Tales of epic ocean crossings are usually reserved for sailors with two legs, but an eight-legged odyssey millions of years ago may well be the most daring sea voyage in maritime history.

The Australian trapdoor spider (Moggridgea rainbowi) was long thought to have arrived down under as a result of the breakup of the ancient supercontinent Gondwana almost 100 million years ago, but a new study says seafaring spiders are the only explanation.

"Conventional wisdom had suggested the spiders became split from their South African relations with the separation of Africa from Gondwana around 95 million years ago," says researcher Sophie Harrison from the University of Adelaide in Australia.

"But our research showed that the divergence of M. rainbowi from African Moggridgea trapdoor spiders occurred sometime between 2 and 16 million years ago, well after the Africa-Gondwana separation."

23472378 trapdoor 2Nick Birks

Harrison and fellow researchers ran a genetic analysis comparing trapdoor spiders from Kangaroo Island in Australia and South Africa.

By sequencing each species' DNA and comparing sets of genes, the team found they both belonged to the same genus, and dated their historical divergence to sometime between 2–16 million years ago.

In the absence of a land rift explanation for how these tiny coin-sized arachnids made their way down south, there's also the hypothesis that humans somehow introduced the spiders – except once again the evidence suggests they got to Australia well before humans.

If both those possibilities are discounted, how else to account for Moggridgea rainbowi's existence down under, a world apart from their closest relatives?

The answer seems to have involved eight legs, four paddles, and a heck of a lot of gumption – with the intrepid sea spiders (not like these ones) somehow voyaging across the Indian Ocean on a 10,000-km (6,200-mile) trek koala-wards. Ahoy!

"At first thought, this does seem incredible," admits one of the team, evolutionary biologist Andrew Austin.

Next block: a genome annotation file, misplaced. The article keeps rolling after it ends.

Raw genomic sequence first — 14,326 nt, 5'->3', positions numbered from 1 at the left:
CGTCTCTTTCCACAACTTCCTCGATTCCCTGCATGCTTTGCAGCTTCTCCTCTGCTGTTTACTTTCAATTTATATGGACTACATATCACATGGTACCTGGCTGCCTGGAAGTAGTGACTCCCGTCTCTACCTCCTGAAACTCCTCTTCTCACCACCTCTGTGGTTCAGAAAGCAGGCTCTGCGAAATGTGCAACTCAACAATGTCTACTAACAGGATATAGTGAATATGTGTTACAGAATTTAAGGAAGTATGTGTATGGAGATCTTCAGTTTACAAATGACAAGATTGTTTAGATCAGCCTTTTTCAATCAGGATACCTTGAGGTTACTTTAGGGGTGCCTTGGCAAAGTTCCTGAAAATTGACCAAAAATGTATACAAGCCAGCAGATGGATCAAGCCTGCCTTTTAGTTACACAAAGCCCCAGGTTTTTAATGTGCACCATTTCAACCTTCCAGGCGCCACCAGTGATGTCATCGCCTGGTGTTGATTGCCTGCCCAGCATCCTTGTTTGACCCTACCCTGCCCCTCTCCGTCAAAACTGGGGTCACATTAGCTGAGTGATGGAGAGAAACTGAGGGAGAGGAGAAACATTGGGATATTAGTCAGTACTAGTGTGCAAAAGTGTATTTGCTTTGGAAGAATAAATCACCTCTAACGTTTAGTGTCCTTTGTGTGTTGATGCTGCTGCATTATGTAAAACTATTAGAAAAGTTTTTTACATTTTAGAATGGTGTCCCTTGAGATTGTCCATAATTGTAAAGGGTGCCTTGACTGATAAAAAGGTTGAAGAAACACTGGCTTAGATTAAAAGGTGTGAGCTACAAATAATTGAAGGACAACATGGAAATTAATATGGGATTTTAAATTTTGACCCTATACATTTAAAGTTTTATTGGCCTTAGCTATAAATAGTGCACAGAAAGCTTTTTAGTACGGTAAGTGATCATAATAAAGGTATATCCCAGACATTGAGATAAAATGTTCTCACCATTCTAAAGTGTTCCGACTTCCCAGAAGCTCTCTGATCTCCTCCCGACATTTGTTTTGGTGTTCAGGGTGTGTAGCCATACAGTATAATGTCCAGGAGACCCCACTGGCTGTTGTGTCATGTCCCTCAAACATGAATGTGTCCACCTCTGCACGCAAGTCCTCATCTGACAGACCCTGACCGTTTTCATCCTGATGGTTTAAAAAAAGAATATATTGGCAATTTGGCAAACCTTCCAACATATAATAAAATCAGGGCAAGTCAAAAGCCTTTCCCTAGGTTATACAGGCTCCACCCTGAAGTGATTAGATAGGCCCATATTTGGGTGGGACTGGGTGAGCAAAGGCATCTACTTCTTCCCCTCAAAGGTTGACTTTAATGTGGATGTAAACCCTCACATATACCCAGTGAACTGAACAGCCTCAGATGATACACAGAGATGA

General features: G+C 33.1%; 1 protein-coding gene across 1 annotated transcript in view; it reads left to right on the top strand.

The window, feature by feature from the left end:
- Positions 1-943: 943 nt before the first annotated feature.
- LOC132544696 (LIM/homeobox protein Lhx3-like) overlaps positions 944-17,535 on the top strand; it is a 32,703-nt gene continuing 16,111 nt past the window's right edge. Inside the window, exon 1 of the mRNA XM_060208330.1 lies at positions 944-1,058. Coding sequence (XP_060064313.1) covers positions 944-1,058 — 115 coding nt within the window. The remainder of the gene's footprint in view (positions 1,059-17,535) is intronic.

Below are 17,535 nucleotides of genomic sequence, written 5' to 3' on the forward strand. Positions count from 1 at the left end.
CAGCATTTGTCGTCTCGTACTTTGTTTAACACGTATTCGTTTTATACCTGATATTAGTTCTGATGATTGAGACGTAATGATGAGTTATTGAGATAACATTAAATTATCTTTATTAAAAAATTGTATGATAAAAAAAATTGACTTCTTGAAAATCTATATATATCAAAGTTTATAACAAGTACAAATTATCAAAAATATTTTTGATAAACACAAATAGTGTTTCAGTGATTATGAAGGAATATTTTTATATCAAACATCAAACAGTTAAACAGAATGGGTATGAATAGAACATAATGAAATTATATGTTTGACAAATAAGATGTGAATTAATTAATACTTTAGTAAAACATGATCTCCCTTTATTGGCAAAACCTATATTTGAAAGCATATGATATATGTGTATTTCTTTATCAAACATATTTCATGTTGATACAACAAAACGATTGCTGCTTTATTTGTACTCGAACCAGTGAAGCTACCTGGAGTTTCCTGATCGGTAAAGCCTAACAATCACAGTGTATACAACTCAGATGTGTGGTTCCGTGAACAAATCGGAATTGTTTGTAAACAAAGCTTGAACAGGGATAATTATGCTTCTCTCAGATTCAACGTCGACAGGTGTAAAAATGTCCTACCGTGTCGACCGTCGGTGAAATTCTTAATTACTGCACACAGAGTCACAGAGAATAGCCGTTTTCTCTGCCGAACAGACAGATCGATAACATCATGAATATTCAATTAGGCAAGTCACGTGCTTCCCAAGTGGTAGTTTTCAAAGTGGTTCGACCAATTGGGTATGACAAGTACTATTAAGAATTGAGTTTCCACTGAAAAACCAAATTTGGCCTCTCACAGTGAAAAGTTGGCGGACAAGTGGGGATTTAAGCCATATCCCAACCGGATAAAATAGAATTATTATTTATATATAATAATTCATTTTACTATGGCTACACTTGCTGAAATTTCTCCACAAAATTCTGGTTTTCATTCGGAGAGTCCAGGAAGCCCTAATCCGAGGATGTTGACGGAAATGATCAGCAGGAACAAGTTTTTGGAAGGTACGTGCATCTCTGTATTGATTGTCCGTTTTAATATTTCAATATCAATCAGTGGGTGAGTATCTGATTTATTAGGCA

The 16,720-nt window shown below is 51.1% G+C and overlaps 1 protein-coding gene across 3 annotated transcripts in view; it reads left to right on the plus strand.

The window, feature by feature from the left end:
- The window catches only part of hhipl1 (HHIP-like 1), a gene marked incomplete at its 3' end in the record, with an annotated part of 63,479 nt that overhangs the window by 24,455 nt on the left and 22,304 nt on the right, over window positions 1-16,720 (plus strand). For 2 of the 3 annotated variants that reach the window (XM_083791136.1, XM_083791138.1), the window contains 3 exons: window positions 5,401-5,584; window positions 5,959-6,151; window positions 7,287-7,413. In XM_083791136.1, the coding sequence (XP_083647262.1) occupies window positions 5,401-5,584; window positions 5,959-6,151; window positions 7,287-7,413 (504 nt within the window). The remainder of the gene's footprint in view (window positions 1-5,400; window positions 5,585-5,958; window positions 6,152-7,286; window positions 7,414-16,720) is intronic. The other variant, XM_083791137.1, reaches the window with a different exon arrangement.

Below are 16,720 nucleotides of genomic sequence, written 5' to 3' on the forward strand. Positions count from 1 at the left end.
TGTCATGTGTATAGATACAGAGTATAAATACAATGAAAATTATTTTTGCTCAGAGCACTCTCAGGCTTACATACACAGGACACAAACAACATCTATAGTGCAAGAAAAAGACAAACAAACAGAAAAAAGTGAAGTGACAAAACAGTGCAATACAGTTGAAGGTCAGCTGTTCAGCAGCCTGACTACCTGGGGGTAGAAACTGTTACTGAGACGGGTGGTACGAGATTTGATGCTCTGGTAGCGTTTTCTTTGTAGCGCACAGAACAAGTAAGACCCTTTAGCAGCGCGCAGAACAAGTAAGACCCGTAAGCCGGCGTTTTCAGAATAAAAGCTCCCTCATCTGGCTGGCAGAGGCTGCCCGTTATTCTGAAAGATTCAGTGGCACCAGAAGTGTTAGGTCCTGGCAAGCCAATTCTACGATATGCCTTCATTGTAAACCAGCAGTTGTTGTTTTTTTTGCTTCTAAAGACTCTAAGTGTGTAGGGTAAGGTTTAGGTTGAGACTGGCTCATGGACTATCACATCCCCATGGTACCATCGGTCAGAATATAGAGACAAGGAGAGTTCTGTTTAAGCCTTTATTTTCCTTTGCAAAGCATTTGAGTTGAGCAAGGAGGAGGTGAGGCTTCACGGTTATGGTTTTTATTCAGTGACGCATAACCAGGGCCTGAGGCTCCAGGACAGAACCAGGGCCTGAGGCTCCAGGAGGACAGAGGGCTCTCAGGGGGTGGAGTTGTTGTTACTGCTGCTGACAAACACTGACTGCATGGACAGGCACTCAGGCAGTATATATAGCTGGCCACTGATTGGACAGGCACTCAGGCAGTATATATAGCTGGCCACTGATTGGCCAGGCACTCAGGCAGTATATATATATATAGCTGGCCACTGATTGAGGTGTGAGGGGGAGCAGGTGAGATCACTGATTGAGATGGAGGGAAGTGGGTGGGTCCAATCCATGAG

"But there are precedents of such ocean travel. Moggridgea are also found on the Comoros volcanic islands, 340 km from mainland Africa, however this is a relatively short distance compared with the 10,000 kms from South Africa to Kangaroo Island."

The researchers speculate that trapdoors made the trip on a proxy 'raft' made from a chunk of land, debris, or vegetation that broke free and drifted off into the blue horizon yonder.

The delicious irony in all this is that, as far as spiders go, trapdoors are known for their sedentary nature – they usually only move a couple of metres in their whole lives, keeping nice and close to their egg-laying mothers.

Despite this seeming aversion to travel, it turns out they would actually fare pretty well on the high seas, though, if push came to shove.

"While it may be difficult to picture, these spiders may be actually better suited to rafting than we'd initially think," Harrison told Andrew Masterson at Cosmos.

"They construct burrows with secure, well-fitting lids, which creates a secure microclimate and offers them protection during the journey. They have a very low metabolic rate, which means they have low food and resource requirements during the trip."

Not bad travel companions from the sounds of things, provided you have a yearning for adventure.

The findings are reported in PLOS ONE.